As part of recent legal actions against Binance, the SEC listed out the dozens of corporate entities controlled by Changpeng ‘CZ’ Zhao in a recent court filing. Inca Digital, a crypto forensics company, recently published a more comprehensive list which shows the web of firms connected to CZ and top Binance associates.

CoinDesk - Unknown

Certainly, there are legitimate uses for such a long list of companies. But the parallels between FTX and Binance that SEC Chair Gensler alluded to continue with their corporate structures.

CZ, for instance, often uses his personal name and personal accounts in Binance company operations, noted Inca Digital. The SEC also noted this in its complaint against Zhao (though Binance has denied any wrongdoing) as part of its accusations of comingling.

Consider this a plea for a more simplistic corporate structure for crypto companies.

FTX’s restructuring team is charging tens of millions of dollars a month as they spend countless manhours picking apart its corporate web. Binance’s claims that CZ did nothing wrong would be more easily believed should its transactions look more straightforward to a trained eye: if Binance didn’t rely so much on companies controlled by CZ, then it wouldn’t look like comingling to the SEC’s accountants.

For the record, Coinbase has 15 subsidiaries, according to a Feb. 2023 filing with the SEC. So it is possible to be a large crypto exchange and have a corporate structure that would fit on an A4 piece of paper.

In case you missed it, here is the most recent episode of “First Mover” on CoinDesk TV:

Binance.US says it’s temporarily transitioning to an all-crypto exchange as of June 13, citing regulatory pressures from the U.S. Securities and Exchange Commission (SEC), which targeted the company with a major enforcement action this week. CoinDesk Global Policy & Regulation Managing Editor Nik De broke down the latest developments. And, AdvisorShares ETF Strategist Mackenzie Peterson took a look at the markets. Plus, co-founder and CEO Zachary Townsend discussed what the bitcoin-denominated life insurance provider plans to do with $19M in funding.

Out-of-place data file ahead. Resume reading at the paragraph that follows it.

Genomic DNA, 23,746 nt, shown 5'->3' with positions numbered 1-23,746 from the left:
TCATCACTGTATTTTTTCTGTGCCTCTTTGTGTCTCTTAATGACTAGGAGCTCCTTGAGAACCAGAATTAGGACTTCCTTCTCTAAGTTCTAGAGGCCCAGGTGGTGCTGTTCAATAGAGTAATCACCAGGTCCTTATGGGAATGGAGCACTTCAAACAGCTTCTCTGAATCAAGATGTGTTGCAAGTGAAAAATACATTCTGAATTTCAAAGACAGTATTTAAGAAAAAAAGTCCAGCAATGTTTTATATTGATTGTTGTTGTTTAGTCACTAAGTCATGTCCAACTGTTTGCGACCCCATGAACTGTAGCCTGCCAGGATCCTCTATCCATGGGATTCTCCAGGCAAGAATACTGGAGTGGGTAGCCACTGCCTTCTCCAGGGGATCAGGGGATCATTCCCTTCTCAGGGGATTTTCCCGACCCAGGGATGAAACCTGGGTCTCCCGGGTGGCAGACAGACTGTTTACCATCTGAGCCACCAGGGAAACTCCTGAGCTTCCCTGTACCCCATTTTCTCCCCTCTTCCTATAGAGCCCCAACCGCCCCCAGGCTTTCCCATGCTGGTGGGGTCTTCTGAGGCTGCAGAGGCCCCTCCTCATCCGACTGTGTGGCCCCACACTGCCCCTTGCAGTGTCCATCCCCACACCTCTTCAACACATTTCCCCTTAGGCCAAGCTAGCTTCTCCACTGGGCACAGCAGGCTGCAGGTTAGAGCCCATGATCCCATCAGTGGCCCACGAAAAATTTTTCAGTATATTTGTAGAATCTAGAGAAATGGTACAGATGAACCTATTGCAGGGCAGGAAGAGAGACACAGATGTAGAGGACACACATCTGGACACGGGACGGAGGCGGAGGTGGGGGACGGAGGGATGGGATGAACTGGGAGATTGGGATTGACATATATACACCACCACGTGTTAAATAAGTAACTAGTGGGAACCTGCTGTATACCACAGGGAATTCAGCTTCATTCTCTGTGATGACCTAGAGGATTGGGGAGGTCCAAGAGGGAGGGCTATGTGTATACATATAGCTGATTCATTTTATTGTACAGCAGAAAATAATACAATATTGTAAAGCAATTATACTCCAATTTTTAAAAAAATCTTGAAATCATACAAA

Bitcoin Dominance Surges, Accounting For Nearly Half of The $1T Crypto Market, Amid Altcoin Selloff: Bitcoin’s dominance rate neared the 50% mark early Saturday as altcoin crash triggered a flight to safety.

SOL, ADA, MATIC Tokens Slide 20% in Sudden Move Days After SEC Lawsuit Allegations: Several tokens were alleged as securities earlier this week, leading to a possible risk-off among traders.

Custodia’s Suit Against Fed Over Denial of Master Account Can Proceed, Court Rules: The crypto-friendly bank was also denied immediate membership with the Federal Reserve, with the court saying Custodia could pursue membership through other channels.

Binance and Coinbase: Experts Weigh What’s Coming Next: Will the SEC win? Will Binance close in the U.S.? What will Congress do? As the SEC launches wide-ranging suits against crypto’s biggest players, we asked a range of experts to peer into the future.

Can Binance Survive the SEC’s Charges?: Don’t bet against someone with eight million Twitter followers who built by far the largest crypto exchange.

Edited by James Rubin.